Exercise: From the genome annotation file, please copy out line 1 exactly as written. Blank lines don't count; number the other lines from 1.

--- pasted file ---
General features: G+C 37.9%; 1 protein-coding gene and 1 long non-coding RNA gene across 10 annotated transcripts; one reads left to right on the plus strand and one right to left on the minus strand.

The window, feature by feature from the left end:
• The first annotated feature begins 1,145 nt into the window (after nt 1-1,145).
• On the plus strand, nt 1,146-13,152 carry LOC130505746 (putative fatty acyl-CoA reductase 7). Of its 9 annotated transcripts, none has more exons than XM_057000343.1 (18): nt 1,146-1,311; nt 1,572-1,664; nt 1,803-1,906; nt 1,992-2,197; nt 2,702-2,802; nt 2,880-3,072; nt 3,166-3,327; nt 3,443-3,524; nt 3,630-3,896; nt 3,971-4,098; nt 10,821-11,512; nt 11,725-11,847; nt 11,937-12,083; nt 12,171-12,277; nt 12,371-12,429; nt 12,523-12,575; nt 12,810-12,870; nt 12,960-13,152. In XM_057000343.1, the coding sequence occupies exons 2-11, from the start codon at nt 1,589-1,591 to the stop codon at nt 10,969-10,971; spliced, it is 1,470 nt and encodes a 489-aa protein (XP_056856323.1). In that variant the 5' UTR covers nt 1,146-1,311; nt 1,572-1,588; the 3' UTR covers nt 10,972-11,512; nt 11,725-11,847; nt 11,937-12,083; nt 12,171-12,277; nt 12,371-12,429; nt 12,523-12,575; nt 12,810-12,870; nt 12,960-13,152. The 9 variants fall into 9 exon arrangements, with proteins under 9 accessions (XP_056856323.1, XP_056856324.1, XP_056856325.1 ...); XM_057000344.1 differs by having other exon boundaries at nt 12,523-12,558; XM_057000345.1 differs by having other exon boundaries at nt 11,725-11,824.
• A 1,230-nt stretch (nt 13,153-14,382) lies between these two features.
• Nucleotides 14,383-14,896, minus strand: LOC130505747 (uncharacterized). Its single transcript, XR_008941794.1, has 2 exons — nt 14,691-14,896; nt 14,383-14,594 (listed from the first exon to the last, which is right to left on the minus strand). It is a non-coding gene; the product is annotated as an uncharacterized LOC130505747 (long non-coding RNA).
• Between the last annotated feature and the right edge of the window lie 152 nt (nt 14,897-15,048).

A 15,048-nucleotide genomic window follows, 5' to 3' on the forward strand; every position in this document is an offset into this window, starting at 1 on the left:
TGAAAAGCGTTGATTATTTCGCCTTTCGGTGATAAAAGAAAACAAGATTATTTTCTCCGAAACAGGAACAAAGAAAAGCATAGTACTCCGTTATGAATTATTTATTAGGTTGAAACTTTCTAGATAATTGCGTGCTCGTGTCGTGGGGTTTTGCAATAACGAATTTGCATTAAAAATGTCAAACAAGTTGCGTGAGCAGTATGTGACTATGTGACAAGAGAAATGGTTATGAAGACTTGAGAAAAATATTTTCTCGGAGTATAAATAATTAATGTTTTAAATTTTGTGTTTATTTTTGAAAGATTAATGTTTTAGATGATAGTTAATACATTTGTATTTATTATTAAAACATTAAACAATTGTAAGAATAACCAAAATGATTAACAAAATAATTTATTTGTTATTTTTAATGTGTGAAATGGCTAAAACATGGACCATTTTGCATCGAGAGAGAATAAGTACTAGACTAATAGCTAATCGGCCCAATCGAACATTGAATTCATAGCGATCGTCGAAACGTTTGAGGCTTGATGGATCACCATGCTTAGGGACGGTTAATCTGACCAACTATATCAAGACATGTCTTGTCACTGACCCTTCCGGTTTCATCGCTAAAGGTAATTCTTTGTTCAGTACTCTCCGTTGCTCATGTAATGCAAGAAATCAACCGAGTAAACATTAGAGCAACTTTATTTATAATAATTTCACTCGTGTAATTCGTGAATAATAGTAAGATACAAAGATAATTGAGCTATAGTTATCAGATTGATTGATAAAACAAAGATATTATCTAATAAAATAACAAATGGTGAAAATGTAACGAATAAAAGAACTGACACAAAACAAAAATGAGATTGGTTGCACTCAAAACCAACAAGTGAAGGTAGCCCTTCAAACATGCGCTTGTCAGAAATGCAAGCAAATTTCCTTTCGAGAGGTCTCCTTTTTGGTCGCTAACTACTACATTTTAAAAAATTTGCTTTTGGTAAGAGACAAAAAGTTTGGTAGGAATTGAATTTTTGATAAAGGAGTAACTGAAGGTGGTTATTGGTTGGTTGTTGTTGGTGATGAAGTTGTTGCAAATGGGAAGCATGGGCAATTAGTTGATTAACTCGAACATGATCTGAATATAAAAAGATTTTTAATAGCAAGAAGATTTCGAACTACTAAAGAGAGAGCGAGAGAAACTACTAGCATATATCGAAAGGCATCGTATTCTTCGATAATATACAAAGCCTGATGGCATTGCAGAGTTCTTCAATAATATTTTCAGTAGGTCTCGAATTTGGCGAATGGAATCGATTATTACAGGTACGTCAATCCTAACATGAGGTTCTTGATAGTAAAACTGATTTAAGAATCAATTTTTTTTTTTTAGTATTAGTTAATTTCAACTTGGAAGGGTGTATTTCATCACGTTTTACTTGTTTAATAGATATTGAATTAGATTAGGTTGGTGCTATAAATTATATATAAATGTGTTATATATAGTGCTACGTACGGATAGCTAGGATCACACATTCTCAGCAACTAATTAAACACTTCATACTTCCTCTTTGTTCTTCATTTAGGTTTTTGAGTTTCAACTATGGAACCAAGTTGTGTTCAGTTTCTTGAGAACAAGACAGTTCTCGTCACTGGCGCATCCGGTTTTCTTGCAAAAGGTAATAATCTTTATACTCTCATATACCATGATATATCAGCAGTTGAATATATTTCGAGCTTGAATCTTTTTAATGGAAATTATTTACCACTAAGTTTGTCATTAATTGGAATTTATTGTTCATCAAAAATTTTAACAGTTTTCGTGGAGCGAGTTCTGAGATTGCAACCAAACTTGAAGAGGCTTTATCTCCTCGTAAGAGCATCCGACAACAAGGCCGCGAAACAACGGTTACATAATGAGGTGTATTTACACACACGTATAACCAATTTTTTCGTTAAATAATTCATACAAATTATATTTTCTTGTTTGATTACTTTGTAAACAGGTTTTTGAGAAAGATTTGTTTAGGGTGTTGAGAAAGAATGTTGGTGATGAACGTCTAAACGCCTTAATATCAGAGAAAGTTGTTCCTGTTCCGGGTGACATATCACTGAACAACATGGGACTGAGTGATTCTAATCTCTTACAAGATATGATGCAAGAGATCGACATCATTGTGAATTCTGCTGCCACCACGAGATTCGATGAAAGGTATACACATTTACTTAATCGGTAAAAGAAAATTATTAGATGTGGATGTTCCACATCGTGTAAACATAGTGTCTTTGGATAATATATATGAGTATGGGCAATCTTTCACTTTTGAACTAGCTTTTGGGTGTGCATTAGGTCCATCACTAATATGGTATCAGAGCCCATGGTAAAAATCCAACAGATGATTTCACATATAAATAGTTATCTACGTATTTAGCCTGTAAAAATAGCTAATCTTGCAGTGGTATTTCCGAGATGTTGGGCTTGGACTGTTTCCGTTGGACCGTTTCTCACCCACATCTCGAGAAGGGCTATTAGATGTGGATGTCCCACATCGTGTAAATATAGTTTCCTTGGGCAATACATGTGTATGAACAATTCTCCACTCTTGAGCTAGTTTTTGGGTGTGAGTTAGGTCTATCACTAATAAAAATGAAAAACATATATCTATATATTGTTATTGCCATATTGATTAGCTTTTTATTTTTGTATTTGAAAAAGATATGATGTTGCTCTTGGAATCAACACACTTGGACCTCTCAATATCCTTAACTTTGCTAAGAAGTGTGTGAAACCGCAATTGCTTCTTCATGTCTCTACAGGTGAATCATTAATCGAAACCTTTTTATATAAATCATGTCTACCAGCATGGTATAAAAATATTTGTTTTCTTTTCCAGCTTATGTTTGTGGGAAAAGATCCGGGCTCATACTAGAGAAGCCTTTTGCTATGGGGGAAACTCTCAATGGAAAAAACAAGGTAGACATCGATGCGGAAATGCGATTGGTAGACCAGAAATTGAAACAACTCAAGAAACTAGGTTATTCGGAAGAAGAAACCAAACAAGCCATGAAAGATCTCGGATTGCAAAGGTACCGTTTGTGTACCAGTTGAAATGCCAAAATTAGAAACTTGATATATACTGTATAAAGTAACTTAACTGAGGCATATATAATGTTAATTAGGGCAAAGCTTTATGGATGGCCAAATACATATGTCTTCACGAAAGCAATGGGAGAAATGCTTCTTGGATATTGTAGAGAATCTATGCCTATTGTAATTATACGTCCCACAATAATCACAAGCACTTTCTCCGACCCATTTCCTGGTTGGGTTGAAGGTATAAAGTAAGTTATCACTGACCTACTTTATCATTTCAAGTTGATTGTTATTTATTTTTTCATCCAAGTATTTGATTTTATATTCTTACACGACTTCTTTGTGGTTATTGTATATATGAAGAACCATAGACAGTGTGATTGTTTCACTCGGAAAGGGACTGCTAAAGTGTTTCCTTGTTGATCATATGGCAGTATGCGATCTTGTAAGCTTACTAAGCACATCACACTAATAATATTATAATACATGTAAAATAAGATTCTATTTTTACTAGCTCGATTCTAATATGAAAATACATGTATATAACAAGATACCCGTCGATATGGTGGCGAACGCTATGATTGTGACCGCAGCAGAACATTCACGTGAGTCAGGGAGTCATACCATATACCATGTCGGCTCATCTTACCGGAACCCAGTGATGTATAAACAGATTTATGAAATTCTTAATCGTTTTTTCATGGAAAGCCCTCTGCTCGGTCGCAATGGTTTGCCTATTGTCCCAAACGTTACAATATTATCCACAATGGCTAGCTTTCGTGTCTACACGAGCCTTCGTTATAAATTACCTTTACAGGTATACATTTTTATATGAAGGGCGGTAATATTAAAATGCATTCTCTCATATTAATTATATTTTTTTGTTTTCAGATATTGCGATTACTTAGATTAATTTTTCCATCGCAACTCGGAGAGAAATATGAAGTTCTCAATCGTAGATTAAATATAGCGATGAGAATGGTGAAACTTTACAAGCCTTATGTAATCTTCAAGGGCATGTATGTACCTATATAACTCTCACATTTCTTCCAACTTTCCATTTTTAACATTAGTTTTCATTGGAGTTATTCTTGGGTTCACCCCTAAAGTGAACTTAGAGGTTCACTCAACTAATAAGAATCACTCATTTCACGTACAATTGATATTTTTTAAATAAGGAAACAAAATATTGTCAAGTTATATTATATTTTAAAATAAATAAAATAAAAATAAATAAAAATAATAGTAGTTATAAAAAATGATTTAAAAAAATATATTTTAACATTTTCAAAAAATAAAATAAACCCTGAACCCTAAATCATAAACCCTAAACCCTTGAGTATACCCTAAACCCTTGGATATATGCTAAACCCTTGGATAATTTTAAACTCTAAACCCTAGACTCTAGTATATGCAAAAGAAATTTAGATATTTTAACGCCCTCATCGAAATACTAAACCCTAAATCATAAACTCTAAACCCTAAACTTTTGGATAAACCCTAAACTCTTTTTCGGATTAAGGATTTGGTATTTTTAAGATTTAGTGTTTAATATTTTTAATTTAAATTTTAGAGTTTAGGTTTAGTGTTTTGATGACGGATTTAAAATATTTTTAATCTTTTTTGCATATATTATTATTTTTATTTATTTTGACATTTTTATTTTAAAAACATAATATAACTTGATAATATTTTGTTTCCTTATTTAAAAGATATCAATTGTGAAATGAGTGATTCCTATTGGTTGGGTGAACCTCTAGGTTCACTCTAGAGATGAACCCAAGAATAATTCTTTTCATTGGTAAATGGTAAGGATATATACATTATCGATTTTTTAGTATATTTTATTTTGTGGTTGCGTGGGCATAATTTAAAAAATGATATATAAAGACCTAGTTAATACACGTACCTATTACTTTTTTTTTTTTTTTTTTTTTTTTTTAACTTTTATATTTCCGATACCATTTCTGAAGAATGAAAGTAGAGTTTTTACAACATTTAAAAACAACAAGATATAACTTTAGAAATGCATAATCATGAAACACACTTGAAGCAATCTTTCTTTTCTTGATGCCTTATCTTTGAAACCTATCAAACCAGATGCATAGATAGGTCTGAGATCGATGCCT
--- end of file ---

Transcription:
General features: G+C 37.9%; 1 protein-coding gene and 1 long non-coding RNA gene across 10 annotated transcripts; one reads left to right on the plus strand and one right to left on the minus strand.